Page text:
Note: To protect the privacy of our members, e-mail addresses have been removed from the archived messages. As a result, some links may be broken.

Find Lesson Plans on! GettyGames

Re: perspective for 5th grade and beyond


Date: Sun Feb 09 2003 - 04:12:10 PST

Just some thoughts...

I find that I can have the same conceptual problems crop-up whether I
introduce perspective in the 1st grade or HS. For each child there has to be
a degree of mental/spatial conceptualizaton that allows them to see/render
this unique phenomena/skill of drawing. Teaching the skill can be
rote...creating with the skill and making practical application of it
requires so much more. I began the skill early...very rote application
(overlapping, diminishing size and the various grounds)...but allowed
creative decoration and environmental interpretation. As I advance through
the grade levels the instruction and application of the skill become more
advance but with the same open-ended avenue for creative expression. 4th
grade students did the hallway with 1 child's drawing was so
accurate to the perspective of the hall that many people thought that I had
done the work...shame on them. Needless to say I had a long conversation
with parents and the district office and gifted instructor. My 5th grade
students were doing 2 point perspective...some so advance that they would put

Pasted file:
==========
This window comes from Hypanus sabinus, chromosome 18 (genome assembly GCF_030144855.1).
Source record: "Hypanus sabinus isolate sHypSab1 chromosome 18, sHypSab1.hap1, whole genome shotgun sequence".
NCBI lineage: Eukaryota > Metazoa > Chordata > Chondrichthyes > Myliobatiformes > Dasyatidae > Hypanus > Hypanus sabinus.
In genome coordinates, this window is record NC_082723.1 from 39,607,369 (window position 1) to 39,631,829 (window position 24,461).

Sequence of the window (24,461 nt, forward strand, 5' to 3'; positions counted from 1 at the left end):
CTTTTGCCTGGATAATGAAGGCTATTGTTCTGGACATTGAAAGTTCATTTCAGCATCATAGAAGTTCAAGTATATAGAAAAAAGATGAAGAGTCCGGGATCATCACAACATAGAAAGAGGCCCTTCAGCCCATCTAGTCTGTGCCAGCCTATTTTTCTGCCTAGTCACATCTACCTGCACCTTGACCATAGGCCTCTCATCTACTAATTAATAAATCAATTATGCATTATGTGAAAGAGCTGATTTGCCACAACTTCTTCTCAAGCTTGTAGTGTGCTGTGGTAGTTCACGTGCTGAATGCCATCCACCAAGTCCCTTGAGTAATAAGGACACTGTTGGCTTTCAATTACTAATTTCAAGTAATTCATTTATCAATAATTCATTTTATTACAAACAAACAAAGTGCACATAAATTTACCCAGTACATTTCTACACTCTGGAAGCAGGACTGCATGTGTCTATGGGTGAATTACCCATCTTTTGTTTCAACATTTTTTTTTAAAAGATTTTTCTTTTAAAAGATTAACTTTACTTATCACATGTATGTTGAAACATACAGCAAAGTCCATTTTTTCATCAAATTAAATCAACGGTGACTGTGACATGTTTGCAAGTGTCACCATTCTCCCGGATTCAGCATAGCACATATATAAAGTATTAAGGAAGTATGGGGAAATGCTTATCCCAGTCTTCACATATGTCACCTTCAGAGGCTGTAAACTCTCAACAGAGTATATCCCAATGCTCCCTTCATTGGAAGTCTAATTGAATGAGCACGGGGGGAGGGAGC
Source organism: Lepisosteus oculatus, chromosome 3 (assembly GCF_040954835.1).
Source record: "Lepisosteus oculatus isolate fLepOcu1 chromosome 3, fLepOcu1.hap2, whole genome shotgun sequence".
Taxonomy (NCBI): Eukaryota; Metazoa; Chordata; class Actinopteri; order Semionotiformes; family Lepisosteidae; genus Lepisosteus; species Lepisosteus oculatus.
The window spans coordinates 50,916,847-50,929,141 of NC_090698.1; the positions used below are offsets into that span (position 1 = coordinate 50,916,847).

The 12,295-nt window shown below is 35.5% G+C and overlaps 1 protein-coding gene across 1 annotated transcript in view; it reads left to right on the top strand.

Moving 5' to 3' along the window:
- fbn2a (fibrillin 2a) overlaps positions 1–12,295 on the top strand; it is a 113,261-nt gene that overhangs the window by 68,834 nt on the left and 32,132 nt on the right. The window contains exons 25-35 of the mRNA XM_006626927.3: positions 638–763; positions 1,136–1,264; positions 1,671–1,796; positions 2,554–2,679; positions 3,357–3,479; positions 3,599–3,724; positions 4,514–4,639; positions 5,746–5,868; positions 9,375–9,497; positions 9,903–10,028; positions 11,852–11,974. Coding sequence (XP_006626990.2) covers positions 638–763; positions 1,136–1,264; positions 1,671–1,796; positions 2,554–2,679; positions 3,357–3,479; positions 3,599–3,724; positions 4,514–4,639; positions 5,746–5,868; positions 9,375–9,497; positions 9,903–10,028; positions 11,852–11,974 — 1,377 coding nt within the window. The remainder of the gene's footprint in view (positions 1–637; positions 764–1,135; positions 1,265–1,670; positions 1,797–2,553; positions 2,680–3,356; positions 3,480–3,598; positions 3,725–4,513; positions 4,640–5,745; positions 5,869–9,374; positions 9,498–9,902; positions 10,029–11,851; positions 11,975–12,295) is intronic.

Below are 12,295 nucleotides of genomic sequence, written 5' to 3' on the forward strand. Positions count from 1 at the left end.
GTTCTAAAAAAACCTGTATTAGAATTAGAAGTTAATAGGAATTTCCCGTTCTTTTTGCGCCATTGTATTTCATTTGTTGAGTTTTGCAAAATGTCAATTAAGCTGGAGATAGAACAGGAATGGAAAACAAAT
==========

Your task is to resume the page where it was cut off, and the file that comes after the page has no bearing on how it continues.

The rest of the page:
some HS students to shame and while others were still trying to conceptually
organize the visual/mental information (name design projects). Grading was
based upon the S,N,U (satisfactory, needs improvement, unsatisfactory) of
meeting the objective both perspectively and interpretively.

In HS additional requiements may be added such as...the required use of value
to deepen the perspective (use of color, atmosphere, etc) while maintaining
the base objective of demonstrating 1, 2, or 3 point perspective. The more
advance the class the greater the expectation on all levels. Independent
Study students need to demonstrate this skill as a base element in their work
without it being assigned as a specific requirement...although some still
struggle with the spatial concept of perspective. I have had several
students (HS) who put forth extreme effort but could never do perspective
drawing...upon investigating their needs...spatial understanding was one of
their biggest problems. We would butt together...try umpteen
approaches until we reached a level of satisfaction...more the do you
understand what the concept is...rather than the "how well" did you draw it.
To date only 2 students have drawn a total blank...thank goodness that
perspective is but one project of many.

My advice on teaching the skill is to leave an opened avenue of expression
which allows the students to personalize the objective. Difficult with some
assignments...such as the would you paint the halls or
what would you include in your hallway to make the school more beautiful?
Or...what would your hallway look like if you could redesign the school
(skill application).

Just some thoughts at 6:30 am Sunday...long day ahead. School activity all
day and until 10:00 pm tonight.